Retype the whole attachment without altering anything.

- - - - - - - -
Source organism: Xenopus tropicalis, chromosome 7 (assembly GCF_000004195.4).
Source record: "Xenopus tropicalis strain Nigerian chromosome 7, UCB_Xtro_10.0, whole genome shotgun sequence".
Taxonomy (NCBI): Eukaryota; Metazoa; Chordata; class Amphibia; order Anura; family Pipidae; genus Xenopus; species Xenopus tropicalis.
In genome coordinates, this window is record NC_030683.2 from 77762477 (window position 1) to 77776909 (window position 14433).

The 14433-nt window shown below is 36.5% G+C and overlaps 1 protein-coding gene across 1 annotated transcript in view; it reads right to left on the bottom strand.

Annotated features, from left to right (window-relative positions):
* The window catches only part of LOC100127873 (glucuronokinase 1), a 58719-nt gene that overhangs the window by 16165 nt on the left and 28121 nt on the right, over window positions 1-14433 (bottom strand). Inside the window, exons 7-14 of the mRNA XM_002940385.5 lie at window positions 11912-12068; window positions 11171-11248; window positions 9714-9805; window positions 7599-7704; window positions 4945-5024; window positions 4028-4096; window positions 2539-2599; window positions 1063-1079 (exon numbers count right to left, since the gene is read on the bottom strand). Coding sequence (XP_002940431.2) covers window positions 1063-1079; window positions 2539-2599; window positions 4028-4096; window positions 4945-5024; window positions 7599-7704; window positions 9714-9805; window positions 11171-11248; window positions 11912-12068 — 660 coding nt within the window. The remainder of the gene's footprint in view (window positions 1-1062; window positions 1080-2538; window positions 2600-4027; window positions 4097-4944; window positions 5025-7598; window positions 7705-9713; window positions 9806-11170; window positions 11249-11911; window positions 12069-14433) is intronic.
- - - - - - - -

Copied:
Source organism: Xenopus tropicalis, chromosome 7 (assembly GCF_000004195.4).
Source record: "Xenopus tropicalis strain Nigerian chromosome 7, UCB_Xtro_10.0, whole genome shotgun sequence".
Taxonomy (NCBI): Eukaryota; Metazoa; Chordata; class Amphibia; order Anura; family Pipidae; genus Xenopus; species Xenopus tropicalis.
In genome coordinates, this window is record NC_030683.2 from 77762477 (window position 1) to 77776909 (window position 14433).

The 14433-nt window shown below is 36.5% G+C and overlaps 1 protein-coding gene across 1 annotated transcript in view; it reads right to left on the bottom strand.

Annotated features, from left to right (window-relative positions):
* The window catches only part of LOC100127873 (glucuronokinase 1), a 58719-nt gene that overhangs the window by 16165 nt on the left and 28121 nt on the right, over window positions 1-14433 (bottom strand). Inside the window, exons 7-14 of the mRNA XM_002940385.5 lie at window positions 11912-12068; window positions 11171-11248; window positions 9714-9805; window positions 7599-7704; window positions 4945-5024; window positions 4028-4096; window positions 2539-2599; window positions 1063-1079 (exon numbers count right to left, since the gene is read on the bottom strand). Coding sequence (XP_002940431.2) covers window positions 1063-1079; window positions 2539-2599; window positions 4028-4096; window positions 4945-5024; window positions 7599-7704; window positions 9714-9805; window positions 11171-11248; window positions 11912-12068 — 660 coding nt within the window. The remainder of the gene's footprint in view (window positions 1-1062; window positions 1080-2538; window positions 2600-4027; window positions 4097-4944; window positions 5025-7598; window positions 7705-9713; window positions 9806-11170; window positions 11249-11911; window positions 12069-14433) is intronic.